Trillium Book Award Author Readings June 16

Kingston WritersFest Interview Series: Diane Schoemperlen

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Diane Schoemperlen is a Governor General's Literary Award-winning author known for her innovative short fiction and novels, including Forms of Devotions (HarperCollins Canada). Today Diane Schoemperlen talks with Open Book for our Kingston WritersFest interview series.

Kingston WritersFest is one of Ontario's most popular literary events, drawing guest authors from around the world as well as from the dynamic and well-established Kingston literary community.

Visit Open Book: Ontario throughout the month for more interviews with KWF authors!

Open Book:

Have you been to or lived in Kingston before? If so, what are some of your favourite spots? If not, what are you most looking forward to about visiting?

Diane Schoemperlen:

I have lived in Kingston since the fall of 1986. Originally from Thunder Bay, I moved to Banff, Alberta in the fall of 1976, after attending the summer Banff Centre writing program. In the summer of 1986, I first came to Kingston to teach at the Upper Canada Writing Workshop, a week-long workshop run by Quarry Press and held at Queen?s University. Here I met Bronwen Wallace, David Helwig, Tom Marshall and a number of other writers. I fell in love with Kingston, where I felt I could find the writers? community I had been longing for. So two months later I packed up everything including my year-old son, my ten-year-old cat and over 100 boxes of books and moved to Kingston. I have never regretted it.

Over the almost 25 years of living here, my favourite spots have changed and evolved. Chez Piggy has always been one of them. Currently, my favourite lunch spot is the Wolfe Island Bakery on Queen Street.


Tell us about what you?ll be reading at this year?s festival.


I will be reading from my newest work which is something of an extension of my earlier book, Forms of Devotion: Stories and Pictures which won the Governor General?s Literary Award for English Fiction in 1998. That book was a collection of short stories illustrated by black-and-white collages I made myself. My new book is called By the Book and it too is a collection of stories illustrated this time by full-colour collages. The stories in this collection are drawn in various ways from a number of old textbooks from the late 19th and early 20th century. I have lifted bits and pieces of text from these old books and rearranged them to suit my own purposes. The process is not unlike doing a jigsaw puzzle and ending up with something entirely different than the picture on the box. I have illustrated each of these stories with full-colour collages. Individual stories have been published in The New Quarterly and Exile: The Literary Quarterly, with another forthcoming in the Fall 2011 issue of the Queen?s Quarterly.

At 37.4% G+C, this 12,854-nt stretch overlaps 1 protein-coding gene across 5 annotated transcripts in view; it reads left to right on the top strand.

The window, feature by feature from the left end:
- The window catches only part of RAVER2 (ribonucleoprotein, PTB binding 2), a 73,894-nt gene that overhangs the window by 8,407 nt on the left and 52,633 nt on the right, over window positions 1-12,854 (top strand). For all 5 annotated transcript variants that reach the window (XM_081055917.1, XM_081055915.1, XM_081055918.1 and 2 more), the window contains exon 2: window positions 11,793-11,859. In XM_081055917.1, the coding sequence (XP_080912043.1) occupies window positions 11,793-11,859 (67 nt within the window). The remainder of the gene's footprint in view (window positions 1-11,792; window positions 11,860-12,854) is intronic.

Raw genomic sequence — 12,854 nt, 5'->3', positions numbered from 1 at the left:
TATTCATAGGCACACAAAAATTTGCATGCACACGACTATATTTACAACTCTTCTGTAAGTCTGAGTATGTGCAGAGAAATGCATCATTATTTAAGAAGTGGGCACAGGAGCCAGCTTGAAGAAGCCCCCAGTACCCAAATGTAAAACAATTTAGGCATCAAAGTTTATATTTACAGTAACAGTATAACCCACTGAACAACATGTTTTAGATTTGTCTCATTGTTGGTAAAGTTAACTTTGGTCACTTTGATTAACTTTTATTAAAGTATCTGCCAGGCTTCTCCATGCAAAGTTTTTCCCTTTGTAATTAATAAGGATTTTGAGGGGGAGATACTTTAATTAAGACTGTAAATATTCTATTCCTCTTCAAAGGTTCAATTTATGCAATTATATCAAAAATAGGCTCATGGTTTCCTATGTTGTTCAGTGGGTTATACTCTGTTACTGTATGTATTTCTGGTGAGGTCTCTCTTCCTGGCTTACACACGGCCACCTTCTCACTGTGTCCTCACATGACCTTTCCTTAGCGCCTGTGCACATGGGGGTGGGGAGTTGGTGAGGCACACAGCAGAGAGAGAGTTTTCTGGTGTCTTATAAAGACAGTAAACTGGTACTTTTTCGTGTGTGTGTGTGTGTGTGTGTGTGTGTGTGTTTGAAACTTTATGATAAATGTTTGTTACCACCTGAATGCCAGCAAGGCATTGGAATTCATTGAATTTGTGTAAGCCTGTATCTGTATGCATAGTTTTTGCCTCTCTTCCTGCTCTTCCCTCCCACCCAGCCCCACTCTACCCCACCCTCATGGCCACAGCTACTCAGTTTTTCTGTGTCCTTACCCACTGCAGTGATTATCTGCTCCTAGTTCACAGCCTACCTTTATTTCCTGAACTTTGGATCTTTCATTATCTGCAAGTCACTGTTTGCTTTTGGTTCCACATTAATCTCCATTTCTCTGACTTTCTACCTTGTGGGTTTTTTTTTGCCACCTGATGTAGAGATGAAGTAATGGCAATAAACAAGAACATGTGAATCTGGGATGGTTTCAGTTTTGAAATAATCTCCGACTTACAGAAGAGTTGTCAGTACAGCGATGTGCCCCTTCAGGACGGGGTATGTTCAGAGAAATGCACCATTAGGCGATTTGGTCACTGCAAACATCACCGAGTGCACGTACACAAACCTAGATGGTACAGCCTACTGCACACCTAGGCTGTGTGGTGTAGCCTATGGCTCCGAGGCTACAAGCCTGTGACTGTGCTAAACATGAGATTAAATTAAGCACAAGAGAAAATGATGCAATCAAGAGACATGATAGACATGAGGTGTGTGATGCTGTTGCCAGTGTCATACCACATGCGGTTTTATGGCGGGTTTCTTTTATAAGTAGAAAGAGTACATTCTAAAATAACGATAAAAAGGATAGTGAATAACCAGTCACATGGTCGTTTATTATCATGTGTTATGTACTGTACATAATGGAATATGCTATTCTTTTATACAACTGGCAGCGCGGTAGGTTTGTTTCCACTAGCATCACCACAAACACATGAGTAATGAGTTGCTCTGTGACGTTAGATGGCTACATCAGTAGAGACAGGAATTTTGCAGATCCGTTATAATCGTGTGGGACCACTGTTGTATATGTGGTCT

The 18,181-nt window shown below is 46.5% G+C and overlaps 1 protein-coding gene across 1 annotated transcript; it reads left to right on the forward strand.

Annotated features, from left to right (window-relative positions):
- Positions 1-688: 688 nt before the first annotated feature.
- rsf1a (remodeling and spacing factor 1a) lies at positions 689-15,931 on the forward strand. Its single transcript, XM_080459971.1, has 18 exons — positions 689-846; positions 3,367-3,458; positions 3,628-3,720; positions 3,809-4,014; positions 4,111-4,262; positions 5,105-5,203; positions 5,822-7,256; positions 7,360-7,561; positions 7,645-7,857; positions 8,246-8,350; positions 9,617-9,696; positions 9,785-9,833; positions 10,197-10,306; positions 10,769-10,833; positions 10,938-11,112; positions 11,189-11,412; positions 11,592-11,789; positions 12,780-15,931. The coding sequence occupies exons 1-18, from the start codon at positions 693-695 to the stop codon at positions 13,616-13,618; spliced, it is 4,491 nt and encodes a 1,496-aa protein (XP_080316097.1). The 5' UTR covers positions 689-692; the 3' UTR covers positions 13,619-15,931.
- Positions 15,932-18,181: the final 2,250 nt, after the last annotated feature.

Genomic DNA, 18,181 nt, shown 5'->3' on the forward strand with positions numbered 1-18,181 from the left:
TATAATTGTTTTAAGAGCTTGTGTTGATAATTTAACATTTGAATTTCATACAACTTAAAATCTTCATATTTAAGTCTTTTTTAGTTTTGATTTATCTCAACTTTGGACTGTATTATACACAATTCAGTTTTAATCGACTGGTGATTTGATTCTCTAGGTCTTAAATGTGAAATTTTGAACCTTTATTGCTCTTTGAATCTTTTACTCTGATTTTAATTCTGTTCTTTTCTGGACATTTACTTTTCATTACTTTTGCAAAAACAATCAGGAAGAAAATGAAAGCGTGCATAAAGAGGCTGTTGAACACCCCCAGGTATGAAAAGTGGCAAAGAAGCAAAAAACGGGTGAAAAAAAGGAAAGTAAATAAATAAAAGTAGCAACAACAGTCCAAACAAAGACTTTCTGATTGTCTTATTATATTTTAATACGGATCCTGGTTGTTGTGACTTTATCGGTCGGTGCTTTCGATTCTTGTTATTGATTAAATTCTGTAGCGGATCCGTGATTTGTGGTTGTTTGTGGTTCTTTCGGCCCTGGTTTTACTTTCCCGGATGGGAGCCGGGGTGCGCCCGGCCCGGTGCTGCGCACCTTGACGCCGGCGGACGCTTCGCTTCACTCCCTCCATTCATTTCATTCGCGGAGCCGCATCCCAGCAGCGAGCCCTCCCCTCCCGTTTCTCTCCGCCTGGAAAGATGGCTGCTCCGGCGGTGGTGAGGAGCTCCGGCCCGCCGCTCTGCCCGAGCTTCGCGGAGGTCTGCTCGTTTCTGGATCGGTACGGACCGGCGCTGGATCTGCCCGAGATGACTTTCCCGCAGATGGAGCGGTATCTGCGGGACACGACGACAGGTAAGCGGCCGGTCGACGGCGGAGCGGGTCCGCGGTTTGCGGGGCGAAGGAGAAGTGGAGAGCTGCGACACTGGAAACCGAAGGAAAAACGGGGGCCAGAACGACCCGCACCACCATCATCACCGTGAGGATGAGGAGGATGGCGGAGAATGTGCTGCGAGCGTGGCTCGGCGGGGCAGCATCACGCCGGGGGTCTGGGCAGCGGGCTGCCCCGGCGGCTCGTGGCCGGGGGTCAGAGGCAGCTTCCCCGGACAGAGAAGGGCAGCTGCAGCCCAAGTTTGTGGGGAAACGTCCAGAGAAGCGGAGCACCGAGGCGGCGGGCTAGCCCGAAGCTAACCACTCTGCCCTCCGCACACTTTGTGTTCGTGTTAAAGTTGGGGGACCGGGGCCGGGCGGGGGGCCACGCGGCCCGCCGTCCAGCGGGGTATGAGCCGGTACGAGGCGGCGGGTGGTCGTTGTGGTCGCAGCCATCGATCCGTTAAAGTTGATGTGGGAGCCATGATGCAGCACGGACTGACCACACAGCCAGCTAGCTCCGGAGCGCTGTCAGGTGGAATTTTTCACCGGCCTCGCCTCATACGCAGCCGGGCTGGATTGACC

What?s the best advice about public readings you have ever received?


The best advice about public readings that I have ever received came from Leon Rooke, outstanding writer and consummate performer. Chatting with him after one of his spectacular readings, I bemoaned the fact that I felt so nervous before a reading that I could hardly stand it. He said he was always nervous, sometimes to the point of vomiting. I found this hard to believe! He told me that if you aren?t nervous before giving a reading, you are not going to do your best. Since then I have become more comfortable with my pre-reading nerves and try to think of them as the adrenaline that will fuel my performance and make it the best it can be.


Tell us about one or two of the best Canadian books you?ve read recently.


I try to keep up with new Canadian books but there are so many good ones, I sometimes fall behind! Recently I have read and very much enjoyed The Obituary by Gail Scott, This Book Will Not Save Your Life by Michelle Berry, The Last Rain by Edeet Ravel, A Man in Uniform by Kate Taylor, and Curiosity by Joan Thomas.

Diane Schoemperlen is the author of Forms of Devotion, which won the 1998 Governor General?s Award for Fiction; In the Language of Love, which was chosen by Toronto Star critic Philip Marchand as one of the year?s 10 best novels; and Our Lady of the Lost and Found, her most recent national bestseller. She has also written six short story collections, including The Man of My Dreams, which was nominated for the Governor General?s Award for Fiction and a Trillium Book Award. She lives in Kingston, Ontario, with her son.

For more information about Forms of Devotion please visit the HarperCollins website.

Buy this book at your local independent bookstore or online at Chapters/Indigo or Amazon.

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